Today, we celebrate the holiday of Festivus, and like with most holidays, it’s important to get some historical context on this most, uh, festive of occasions.
As many of you probably know, Festivus first entered the popular culture lexicon in an episode of the hit sitcom “Seinfeld” back in 1997 called “The Strike.” What you probably didn’t know is that the holiday was actually conceived by author Daniel O’Keefe, the father of “Seinfeld” writer Dan O’Keefe, and was something his family actually celebrated as early as 1966.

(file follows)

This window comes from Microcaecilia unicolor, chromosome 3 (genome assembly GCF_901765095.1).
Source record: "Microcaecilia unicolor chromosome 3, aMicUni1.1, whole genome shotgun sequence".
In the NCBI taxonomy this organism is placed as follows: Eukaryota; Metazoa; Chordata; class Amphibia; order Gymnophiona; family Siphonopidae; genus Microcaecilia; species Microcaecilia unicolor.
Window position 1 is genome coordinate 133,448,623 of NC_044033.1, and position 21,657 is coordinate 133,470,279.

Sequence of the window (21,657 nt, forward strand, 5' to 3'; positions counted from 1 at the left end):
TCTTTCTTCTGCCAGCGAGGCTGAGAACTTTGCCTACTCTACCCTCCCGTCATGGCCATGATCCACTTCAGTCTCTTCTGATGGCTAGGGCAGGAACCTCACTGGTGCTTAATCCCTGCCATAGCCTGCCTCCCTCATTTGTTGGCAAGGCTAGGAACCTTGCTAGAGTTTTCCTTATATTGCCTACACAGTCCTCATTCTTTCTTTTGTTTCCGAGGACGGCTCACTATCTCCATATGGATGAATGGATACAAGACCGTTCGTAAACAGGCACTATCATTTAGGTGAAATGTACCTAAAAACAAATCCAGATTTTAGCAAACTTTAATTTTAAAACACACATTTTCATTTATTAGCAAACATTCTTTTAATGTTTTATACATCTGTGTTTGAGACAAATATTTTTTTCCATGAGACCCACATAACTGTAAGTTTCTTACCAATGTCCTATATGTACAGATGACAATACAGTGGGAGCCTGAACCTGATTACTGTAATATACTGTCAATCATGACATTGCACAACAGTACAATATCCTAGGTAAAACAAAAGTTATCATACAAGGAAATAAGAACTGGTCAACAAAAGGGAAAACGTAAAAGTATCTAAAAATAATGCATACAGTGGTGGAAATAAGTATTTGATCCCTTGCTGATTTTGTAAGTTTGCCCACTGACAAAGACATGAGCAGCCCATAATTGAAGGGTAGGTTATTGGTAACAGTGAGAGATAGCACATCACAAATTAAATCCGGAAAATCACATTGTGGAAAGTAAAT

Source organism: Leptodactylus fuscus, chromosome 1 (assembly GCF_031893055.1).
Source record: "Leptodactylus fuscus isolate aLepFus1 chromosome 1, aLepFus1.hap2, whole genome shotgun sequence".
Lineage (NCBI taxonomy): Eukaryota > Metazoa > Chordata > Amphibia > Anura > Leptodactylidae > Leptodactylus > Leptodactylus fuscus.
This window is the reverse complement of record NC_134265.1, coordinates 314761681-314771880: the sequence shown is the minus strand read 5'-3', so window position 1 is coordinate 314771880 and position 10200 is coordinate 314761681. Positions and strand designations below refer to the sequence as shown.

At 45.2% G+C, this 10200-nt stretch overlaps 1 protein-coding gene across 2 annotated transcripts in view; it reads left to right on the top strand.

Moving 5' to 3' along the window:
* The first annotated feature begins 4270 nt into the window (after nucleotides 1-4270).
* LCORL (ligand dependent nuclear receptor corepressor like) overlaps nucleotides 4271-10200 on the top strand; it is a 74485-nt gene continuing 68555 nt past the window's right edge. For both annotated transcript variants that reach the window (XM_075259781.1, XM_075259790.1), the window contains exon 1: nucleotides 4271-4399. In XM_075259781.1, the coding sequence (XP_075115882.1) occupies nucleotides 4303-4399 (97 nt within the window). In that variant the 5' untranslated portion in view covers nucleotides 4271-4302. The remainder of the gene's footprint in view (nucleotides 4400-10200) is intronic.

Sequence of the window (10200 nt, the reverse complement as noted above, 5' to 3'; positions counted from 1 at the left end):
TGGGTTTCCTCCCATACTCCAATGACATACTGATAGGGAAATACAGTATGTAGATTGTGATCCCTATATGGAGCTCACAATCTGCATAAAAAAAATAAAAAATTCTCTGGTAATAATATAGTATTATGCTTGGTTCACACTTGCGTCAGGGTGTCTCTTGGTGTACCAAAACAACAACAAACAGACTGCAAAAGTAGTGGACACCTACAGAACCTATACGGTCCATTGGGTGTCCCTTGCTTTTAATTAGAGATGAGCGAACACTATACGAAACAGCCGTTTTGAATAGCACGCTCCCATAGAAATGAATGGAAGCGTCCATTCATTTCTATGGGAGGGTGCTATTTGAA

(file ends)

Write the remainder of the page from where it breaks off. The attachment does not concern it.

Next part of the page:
The elder O’Keefe claims that Festivus, a word that he says “just popped into my head,” was initially meant to celebrate the anniversary of the first date with his future wife, Deborah. It was Daniel’s mother who coined the term “a Festivus for the rest of us” in 1976, “the rest of us” meaning the living as opposed to the dead.
In the episode written by O’Keefe Jr., Festivus is celebrated by Frank Constanza, much to the chagrin of the neurotic George, with a couple new elements added, such as the Festivus pole, the airing of grievances and the feats of strengths.
Enjoy the moment that first put Festivus on the map. And be sure to celebrate Festivus responsibly.